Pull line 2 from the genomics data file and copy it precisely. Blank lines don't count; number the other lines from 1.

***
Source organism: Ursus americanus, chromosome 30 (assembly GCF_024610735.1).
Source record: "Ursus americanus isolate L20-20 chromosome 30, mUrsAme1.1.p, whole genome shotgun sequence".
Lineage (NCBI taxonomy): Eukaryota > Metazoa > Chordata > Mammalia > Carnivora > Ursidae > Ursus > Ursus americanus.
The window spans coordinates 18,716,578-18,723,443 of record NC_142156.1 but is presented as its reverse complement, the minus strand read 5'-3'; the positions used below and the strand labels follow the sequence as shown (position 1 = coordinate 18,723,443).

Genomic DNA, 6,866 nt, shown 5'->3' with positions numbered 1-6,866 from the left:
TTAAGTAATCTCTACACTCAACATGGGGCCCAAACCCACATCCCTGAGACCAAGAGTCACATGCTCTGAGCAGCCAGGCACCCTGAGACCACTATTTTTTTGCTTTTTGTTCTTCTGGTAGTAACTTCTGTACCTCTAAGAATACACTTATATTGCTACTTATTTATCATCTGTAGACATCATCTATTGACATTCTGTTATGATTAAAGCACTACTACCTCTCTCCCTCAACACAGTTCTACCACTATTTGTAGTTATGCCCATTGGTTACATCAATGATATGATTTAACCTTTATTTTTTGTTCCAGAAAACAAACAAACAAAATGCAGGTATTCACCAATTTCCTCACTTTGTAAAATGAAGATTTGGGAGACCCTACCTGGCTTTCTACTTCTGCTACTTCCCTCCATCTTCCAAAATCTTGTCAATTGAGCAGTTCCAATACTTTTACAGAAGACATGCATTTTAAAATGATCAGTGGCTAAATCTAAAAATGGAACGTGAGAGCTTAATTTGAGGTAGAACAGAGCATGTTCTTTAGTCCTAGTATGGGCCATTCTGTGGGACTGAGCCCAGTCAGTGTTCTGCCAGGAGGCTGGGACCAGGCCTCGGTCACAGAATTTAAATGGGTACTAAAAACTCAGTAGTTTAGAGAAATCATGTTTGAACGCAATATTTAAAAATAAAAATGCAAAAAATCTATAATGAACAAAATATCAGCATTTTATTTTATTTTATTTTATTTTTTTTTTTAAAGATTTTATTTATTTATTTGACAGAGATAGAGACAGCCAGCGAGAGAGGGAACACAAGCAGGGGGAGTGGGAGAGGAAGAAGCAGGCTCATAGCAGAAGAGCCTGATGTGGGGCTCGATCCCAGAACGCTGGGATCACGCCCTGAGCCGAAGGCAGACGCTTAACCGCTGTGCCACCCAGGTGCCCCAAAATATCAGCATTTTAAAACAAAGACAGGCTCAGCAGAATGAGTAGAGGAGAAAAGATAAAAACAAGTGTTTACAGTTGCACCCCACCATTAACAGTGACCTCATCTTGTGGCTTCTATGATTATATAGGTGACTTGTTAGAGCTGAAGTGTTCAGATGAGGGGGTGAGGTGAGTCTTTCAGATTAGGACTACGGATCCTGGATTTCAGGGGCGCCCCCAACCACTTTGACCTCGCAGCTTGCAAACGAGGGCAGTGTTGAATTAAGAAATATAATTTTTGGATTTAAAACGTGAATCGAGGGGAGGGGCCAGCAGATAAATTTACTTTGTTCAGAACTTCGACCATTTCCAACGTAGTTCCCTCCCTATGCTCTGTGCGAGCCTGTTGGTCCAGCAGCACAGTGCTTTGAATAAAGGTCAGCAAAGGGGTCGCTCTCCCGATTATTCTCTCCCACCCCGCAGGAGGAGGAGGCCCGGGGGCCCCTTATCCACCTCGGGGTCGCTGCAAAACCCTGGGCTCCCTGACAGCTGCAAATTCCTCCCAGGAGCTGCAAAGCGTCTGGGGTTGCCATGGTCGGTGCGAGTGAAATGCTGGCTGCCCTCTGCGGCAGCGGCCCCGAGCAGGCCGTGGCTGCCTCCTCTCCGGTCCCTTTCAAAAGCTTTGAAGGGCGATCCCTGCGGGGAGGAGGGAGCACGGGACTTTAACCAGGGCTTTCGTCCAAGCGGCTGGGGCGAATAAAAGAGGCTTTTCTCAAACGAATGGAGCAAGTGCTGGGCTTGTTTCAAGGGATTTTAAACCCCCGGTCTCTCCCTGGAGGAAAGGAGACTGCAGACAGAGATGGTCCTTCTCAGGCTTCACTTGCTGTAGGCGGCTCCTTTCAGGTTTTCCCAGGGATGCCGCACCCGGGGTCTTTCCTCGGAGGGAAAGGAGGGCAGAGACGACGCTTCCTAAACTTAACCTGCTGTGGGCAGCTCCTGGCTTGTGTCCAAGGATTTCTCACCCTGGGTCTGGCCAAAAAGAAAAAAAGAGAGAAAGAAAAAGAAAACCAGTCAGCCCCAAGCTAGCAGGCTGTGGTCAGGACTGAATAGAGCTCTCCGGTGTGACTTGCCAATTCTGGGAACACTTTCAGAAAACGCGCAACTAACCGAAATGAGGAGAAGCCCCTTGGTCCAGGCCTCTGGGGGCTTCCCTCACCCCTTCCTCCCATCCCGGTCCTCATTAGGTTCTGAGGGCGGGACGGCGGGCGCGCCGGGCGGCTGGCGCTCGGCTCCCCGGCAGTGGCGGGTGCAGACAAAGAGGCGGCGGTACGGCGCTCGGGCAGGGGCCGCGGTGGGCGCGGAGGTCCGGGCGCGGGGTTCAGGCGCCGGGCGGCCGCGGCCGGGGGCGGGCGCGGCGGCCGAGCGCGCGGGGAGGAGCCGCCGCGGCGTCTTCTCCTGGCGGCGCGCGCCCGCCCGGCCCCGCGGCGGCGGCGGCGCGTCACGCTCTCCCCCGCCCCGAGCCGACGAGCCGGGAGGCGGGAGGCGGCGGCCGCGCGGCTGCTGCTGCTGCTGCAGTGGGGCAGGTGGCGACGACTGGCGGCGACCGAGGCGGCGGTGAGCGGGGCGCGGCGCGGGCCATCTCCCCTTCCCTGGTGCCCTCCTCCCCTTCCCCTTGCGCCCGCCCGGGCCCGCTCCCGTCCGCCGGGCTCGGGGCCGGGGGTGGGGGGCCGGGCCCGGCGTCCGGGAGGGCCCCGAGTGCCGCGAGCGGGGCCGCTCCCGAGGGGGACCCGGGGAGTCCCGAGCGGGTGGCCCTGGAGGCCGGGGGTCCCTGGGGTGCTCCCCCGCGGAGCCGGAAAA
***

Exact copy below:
Source record: "Ursus americanus isolate L20-20 chromosome 30, mUrsAme1.1.p, whole genome shotgun sequence".